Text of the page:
We could extend the metaphor to include musicians, olympic athletes, home builders, doctors, and car manufacturers,  They all must have a frame for learning. Then, they become specialists and creators with their own styles.
Encourage those naysayers to attend a workshop or a webinar by one of our national presenters who not only have successfully applied the method in their classroom, but also have had two intensive years of “Train the Trainers” before they may present. Please tell them to give me a call at 214.946.3385. I’m always happy to answer questions about the foundational approach to Jane’s writing program. Please advise them to be careful what they pull from the internet; much of what is found there is incorrect or taken out of context. If friends have provided them with materials, please make sure those materials are official materials; a lot of what you see on the internet about JSWP is just wrong. Nothing, however, replaces a workshop or webinar to understand the philosophy, the methodology, and the application. 
And now, let me finish up by giving you some pedagogical talking points from one of many experts in the field who believes in the program and has witnessed its positive impact on students:

I have [. . .] been using the materials originated by Jane Schaffer for at least 23 years.  I have 26 years teaching experience with English, PAP English I, PAP English II, English III, and AP English III.  I am a College Board® Consultant and an AP® Reader for the English Language and Composition Test. 

These methods allow students to best develop necessary writing skills for high school and college level essays.  The methods first give students a solid format on which to write an essay.  Students, especially ninth graders, need structure.  Most students at the ninth grad
e level have creative writing experience and possibly some limited analysis writing.  However, most ninth graders think a paragraph is five sentences.  These methods allow students to understand what is expected in a fully developed paragraph.  It also introduces them to the idea of evidence to support a thesis and the development of opinion or commentary to then drive the point home and back to the larger picture.  Once students understand the structure and the fact that all writing is made up of concrete details or evidence and commentary or opinion, then students can learn to manipulate the structure for their needs.  Students can begin to determine what is needed for an informative research essay versus an analysis research essay.  With practice students also learn to include all the necessary pieces, but maybe not in the exact order in which they first were introduced to the structure.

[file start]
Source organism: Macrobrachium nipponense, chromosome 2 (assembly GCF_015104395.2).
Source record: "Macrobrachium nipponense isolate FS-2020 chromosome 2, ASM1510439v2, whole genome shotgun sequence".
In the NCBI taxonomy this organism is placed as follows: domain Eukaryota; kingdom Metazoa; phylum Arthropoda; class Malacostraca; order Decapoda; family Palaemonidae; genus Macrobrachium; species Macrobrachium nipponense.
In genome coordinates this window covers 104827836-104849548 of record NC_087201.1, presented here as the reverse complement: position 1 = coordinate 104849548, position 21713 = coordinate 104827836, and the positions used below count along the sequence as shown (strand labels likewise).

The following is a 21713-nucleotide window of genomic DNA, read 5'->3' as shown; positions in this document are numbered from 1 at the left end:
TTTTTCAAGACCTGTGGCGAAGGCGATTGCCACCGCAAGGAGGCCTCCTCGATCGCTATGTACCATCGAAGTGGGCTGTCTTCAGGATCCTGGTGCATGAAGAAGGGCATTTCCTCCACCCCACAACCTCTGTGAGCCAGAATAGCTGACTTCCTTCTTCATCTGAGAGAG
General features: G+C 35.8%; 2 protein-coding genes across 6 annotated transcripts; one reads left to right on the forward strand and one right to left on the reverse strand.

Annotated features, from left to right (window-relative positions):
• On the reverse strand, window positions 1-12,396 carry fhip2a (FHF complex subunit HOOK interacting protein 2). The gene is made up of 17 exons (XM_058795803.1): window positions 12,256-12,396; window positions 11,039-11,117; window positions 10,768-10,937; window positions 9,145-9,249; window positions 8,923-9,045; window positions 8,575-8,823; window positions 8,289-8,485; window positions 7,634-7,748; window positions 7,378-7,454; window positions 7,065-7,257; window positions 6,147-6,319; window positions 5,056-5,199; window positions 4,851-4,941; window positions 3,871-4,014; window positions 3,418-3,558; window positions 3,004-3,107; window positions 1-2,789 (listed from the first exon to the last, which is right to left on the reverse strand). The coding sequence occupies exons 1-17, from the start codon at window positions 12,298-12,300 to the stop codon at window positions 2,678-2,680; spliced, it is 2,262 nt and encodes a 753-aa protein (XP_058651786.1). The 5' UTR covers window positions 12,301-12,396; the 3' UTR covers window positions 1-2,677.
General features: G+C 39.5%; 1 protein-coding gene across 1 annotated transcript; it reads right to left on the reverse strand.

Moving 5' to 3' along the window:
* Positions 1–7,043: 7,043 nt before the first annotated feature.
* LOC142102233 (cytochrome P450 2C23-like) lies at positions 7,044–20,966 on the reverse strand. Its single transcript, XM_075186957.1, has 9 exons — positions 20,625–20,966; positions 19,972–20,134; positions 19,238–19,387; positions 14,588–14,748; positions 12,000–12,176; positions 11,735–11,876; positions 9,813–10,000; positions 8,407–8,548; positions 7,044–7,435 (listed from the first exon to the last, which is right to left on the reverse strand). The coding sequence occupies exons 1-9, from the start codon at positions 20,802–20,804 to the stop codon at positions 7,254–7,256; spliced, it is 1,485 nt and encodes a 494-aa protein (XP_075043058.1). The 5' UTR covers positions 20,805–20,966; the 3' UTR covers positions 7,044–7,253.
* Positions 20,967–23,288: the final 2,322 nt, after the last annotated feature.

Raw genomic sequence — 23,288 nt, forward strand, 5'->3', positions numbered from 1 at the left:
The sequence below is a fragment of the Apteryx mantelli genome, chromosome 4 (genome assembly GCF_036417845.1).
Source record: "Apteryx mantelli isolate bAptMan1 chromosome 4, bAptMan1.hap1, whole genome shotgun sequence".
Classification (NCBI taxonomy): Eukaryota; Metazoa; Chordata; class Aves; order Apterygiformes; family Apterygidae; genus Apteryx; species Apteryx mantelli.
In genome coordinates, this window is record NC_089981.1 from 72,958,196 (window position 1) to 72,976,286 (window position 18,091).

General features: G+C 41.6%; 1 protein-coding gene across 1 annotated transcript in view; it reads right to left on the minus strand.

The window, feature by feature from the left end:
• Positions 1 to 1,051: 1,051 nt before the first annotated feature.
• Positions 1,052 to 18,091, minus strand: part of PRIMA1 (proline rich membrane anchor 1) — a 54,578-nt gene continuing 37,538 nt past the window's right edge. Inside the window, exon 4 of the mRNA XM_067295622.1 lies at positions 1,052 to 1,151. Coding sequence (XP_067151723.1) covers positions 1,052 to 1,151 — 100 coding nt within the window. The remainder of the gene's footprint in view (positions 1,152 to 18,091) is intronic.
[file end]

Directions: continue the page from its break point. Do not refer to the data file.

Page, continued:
These methods allow students with a mathematical brain to see that writing can have structure like a math problem does.  Students learn to expand and connect their ideas to larger or more thematic ideas.  It helps young writers or inexperienced writers to understand the basic approach to good writing, then it goes on to help students develop college level essays.  As an AP reader, I have seen how the structure is present in a high scoring essay.  As an Advanced Placement Consultant for the College Board, I share these ideas and show students and teachers how it breaks down in successful AP essays.  — Yvonne Kaatz, English Department Chair

Thank you for asking this important question.
We are here to help all children and to meet them where they are. We are here to remove the mystique that surrounds writing, the mystique which, I believe, is the cause for many dropouts in high school. We are here to create a foundation and then to build on that foundation.
For Jane’s own words on “The Formula Issue,” click here and scroll to the second page. 
Keep writing and reading,
Dr. D’
P.S. Thank you to Ms. Ann Peek of Cottonwood, Arizona, who gave me some epicurean ideas for my above metaphor and Dr. Jo Patton for proofreading my blog. See, even after 57 years and a Ph.D., I’m still looking to the experts for help in cooking up food for thought!